Rail freight does not exist in a vacuum. It is a service to shippers and needs to generate revenue in the performance of these activities to remunerate its operations and generate real returns on investment in assets.
Put simply, the commercial objective is to secure as much business as possible as profitably as possible.
A starting point within the control of a business is to identify loss making customers and sectors and either secure price increases or ultimately cease servicing these areas. Losses should only be tolerated where actions are underway to address the cost base, including by improving productivity, or where there is a market tested appetite for an ‘extended product’ (ie by providing additional services such as administration, stock management and final mile logistics management).
In the absence of any currently unforeseeable event the overwhelming majority of non-commodity freight will largely remain on road truck. The challenge for train operators is to open up other lines of business. The one-off opportunistic cargo market is effectively closed because of the practicalities of securing train paths. Short haul freight will inevitably remain on trucks. This leaves longer haul routes serviced on a regular basis. The key to making these services economic will rely on:
1. Drastically reducing costs by achieving higher asset productivity;
2. Securing back-haul/multiple destination traffic;
3. Introducing value adding additional services.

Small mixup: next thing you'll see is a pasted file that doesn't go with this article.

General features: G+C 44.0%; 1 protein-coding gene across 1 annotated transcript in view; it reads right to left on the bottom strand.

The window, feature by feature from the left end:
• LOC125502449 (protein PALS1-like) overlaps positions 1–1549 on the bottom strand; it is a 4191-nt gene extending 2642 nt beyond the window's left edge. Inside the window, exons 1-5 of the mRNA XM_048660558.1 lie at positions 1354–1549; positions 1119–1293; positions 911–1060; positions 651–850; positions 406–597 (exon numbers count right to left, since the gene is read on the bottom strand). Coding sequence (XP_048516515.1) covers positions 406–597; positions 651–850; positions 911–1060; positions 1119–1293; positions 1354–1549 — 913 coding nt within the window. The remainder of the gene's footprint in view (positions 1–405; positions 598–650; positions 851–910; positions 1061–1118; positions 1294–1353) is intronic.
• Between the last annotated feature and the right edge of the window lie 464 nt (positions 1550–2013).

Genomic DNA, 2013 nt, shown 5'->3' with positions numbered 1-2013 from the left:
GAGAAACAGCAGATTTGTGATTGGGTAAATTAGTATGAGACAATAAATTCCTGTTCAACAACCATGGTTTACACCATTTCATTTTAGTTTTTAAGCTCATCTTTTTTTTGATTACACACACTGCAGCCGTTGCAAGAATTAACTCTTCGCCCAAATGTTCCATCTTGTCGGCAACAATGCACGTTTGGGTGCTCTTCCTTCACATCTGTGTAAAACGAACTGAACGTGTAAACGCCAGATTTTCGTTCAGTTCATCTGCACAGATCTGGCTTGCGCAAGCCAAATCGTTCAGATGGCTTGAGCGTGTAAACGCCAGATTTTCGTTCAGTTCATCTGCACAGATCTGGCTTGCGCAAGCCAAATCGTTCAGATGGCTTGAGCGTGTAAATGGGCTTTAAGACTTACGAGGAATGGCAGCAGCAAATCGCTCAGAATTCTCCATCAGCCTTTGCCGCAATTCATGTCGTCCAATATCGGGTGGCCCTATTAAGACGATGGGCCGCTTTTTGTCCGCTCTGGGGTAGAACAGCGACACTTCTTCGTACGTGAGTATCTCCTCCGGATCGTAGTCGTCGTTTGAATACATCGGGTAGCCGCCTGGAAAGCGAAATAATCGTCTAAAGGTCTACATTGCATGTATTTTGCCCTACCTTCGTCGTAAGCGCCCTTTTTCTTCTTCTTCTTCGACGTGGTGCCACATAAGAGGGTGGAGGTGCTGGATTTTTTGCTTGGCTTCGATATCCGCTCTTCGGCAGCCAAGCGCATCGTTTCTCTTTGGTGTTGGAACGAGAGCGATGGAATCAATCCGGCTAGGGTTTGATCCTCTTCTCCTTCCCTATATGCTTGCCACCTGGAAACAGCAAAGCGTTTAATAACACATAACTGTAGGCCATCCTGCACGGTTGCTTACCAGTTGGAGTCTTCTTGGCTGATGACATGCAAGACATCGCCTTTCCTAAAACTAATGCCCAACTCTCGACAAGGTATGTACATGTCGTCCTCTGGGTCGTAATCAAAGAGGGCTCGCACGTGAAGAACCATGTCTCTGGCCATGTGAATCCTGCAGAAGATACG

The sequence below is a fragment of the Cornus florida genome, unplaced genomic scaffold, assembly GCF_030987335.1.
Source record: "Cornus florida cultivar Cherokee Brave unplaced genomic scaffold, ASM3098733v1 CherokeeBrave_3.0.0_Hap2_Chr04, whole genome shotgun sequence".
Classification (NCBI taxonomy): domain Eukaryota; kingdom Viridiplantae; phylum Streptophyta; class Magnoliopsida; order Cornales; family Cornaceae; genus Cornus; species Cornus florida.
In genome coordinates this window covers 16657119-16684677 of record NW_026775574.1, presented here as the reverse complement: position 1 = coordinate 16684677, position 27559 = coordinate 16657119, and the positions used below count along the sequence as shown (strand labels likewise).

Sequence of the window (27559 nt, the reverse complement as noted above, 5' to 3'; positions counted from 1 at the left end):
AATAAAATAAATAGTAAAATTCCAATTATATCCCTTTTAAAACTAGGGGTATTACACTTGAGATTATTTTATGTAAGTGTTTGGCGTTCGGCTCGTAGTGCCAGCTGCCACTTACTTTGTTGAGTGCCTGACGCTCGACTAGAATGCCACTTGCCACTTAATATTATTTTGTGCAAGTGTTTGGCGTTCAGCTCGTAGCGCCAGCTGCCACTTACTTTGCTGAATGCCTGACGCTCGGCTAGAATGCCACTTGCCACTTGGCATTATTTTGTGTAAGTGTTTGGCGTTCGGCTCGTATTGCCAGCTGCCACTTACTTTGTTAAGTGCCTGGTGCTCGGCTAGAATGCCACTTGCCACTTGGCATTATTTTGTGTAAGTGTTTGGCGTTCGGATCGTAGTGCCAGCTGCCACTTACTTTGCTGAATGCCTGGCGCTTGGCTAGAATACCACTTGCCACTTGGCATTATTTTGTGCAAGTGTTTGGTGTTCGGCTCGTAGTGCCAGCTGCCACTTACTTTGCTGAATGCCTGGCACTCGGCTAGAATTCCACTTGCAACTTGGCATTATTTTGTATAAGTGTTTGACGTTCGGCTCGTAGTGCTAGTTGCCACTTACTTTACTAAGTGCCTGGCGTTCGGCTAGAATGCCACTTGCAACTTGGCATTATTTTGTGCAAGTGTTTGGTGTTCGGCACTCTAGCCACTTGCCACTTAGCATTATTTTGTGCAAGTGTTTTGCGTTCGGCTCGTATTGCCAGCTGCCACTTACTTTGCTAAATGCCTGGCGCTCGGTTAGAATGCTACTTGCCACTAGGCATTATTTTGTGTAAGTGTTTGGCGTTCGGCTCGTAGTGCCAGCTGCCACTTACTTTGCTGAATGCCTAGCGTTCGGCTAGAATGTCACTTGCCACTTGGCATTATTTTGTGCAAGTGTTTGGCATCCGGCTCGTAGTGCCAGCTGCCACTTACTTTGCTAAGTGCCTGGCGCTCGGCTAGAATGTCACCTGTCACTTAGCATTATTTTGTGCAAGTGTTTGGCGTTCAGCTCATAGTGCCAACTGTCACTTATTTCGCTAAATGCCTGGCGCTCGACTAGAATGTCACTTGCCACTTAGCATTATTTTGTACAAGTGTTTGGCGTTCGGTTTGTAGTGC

The need to make a profit is often overlooked, particularly where the rail operation is largely nationalised and unreformed. It has to earn revenue from the delivery of traffic services at a competitive and attractive price. This also needs to reflect shipper’s expectations of the products and services offers and the prices they are prepared to pay in comparison to alternatives.
Shippers will pay for routinely reliable exemplary service including add-ons such as documentation processing and pro-active and available points of contact in the event of delays or disruption.
Pricing down and being driven by the pricing stratagems of the competing modes must be resisted as this ultimately dilutes revenues and profitability. Pricing and the ability of a shipper to pay what the market will bear needs to be reflected in routine close contact and understanding of the shippers product and service requirements and the ability to fulfil these. The positive attributes of the rail/inter-modal product and service need to be marketed and sold.
The key questions to address in any Market Plan are:
What do we have to sell?
Why would a shipper/user buy from us when other competing alternatives are available?
Answering these points sets the strategic agenda for the allied commercial and operating plans